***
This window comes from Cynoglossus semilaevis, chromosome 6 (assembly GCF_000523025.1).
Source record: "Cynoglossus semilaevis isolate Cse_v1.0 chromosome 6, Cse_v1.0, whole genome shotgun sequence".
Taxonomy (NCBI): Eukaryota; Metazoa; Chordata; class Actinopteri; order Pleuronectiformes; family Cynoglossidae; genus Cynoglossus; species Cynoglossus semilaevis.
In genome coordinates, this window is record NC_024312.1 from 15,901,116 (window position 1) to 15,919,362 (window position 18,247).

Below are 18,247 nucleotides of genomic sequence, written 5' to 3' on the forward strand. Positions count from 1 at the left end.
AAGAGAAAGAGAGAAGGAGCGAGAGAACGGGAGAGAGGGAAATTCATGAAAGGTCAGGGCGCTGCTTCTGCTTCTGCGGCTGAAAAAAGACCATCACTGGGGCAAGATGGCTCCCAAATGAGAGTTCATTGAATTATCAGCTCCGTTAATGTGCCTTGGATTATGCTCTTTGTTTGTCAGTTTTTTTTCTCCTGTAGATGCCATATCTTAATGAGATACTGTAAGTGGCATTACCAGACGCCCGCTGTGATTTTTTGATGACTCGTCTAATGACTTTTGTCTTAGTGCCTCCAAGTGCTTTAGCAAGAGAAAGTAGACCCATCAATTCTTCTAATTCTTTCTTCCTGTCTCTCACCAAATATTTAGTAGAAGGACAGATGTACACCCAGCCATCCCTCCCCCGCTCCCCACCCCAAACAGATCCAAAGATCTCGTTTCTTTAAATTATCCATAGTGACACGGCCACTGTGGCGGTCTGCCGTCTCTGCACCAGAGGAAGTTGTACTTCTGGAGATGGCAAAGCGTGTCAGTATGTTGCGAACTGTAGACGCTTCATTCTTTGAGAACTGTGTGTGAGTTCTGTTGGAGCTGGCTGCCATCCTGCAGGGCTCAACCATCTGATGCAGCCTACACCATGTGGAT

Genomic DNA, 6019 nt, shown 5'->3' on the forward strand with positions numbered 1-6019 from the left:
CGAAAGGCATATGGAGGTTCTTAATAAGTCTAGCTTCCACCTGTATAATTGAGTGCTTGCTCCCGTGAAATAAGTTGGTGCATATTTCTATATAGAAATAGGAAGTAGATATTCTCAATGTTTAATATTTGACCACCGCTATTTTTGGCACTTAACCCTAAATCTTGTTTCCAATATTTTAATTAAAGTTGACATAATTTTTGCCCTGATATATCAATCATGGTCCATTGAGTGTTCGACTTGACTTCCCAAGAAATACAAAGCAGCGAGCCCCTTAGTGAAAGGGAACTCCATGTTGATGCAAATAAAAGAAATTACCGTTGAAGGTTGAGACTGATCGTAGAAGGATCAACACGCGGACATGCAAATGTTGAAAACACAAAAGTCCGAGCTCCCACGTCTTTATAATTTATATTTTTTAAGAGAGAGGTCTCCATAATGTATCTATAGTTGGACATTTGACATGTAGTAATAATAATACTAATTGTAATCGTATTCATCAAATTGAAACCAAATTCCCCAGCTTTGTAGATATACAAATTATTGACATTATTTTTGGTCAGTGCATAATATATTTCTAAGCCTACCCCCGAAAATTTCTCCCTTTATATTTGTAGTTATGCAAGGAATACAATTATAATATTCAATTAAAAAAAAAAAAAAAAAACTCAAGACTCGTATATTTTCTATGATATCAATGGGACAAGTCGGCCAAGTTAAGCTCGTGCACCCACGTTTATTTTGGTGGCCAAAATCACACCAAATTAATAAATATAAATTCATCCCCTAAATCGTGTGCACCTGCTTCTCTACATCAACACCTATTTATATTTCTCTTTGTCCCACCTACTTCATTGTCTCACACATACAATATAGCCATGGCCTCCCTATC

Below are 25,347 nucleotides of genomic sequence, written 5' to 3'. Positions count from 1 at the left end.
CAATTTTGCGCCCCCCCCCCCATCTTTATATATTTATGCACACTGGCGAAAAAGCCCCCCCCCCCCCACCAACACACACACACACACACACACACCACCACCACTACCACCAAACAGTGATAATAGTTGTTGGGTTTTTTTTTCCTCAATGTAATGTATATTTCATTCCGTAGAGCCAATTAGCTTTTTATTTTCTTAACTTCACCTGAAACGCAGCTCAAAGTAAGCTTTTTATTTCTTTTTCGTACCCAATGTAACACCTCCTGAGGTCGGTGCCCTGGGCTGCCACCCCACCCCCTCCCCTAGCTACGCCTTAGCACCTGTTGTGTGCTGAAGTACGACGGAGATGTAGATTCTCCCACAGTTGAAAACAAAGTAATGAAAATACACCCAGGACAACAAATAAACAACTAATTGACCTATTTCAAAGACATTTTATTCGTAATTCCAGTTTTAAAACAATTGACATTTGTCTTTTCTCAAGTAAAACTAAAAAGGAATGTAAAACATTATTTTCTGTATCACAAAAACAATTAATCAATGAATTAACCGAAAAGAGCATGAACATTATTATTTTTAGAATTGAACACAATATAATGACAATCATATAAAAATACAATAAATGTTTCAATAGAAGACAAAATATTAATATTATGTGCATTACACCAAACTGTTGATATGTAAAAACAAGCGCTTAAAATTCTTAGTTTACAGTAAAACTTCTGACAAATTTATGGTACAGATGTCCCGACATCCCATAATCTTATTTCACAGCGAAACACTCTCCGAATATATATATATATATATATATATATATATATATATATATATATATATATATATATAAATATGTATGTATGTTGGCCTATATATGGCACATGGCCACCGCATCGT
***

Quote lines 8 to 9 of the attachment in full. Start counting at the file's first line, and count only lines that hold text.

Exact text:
CGAAAGGCATATGGAGGTTCTTAATAAGTCTAGCTTCCACCTGTATAATTGAGTGCTTGCTCCCGTGAAATAAGTTGGTGCATATTTCTATATAGAAATAGGAAGTAGATATTCTCAATGTTTAATATTTGACCACCGCTATTTTTGGCACTTAACCCTAAATCTTGTTTCCAATATTTTAATTAAAGTTGACATAATTTTTGCCCTGATATATCAATCATGGTCCATTGAGTGTTCGACTTGACTTCCCAAGAAATACAAAGCAGCGAGCCCCTTAGTGAAAGGGAACTCCATGTTGATGCAAATAAAAGAAATTACCGTTGAAGGTTGAGACTGATCGTAGAAGGATCAACACGCGGACATGCAAATGTTGAAAACACAAAAGTCCGAGCTCCCACGTCTTTATAATTTATATTTTTTAAGAGAGAGGTCTCCATAATGTATCTATAGTTGGACATTTGACATGTAGTAATAATAATACTAATTGTAATCGTATTCATCAAATTGAAACCAAATTCCCCAGCTTTGTAGATATACAAATTATTGACATTATTTTTGGTCAGTGCATAATATATTTCTAAGCCTACCCCCGAAAATTTCTCCCTTTATATTTGTAGTTATGCAAGGAATACAATTATAATATTCAATTAAAAAAAAAAAAAAAAAACTCAAGACTCGTATATTTTCTATGATATCAATGGGACAAGTCGGCCAAGTTAAGCTCGTGCACCCACGTTTATTTTGGTGGCCAAAATCACACCAAATTAATAAATATAAATTCATCCCCTAAATCGTGTGCACCTGCTTCTCTACATCAACACCTATTTATATTTCTCTTTGTCCCACCTACTTCATTGTCTCACACATACAATATAGCCATGGCCTCCCTATC

Below are 25,347 nucleotides of genomic sequence, written 5' to 3'. Positions count from 1 at the left end.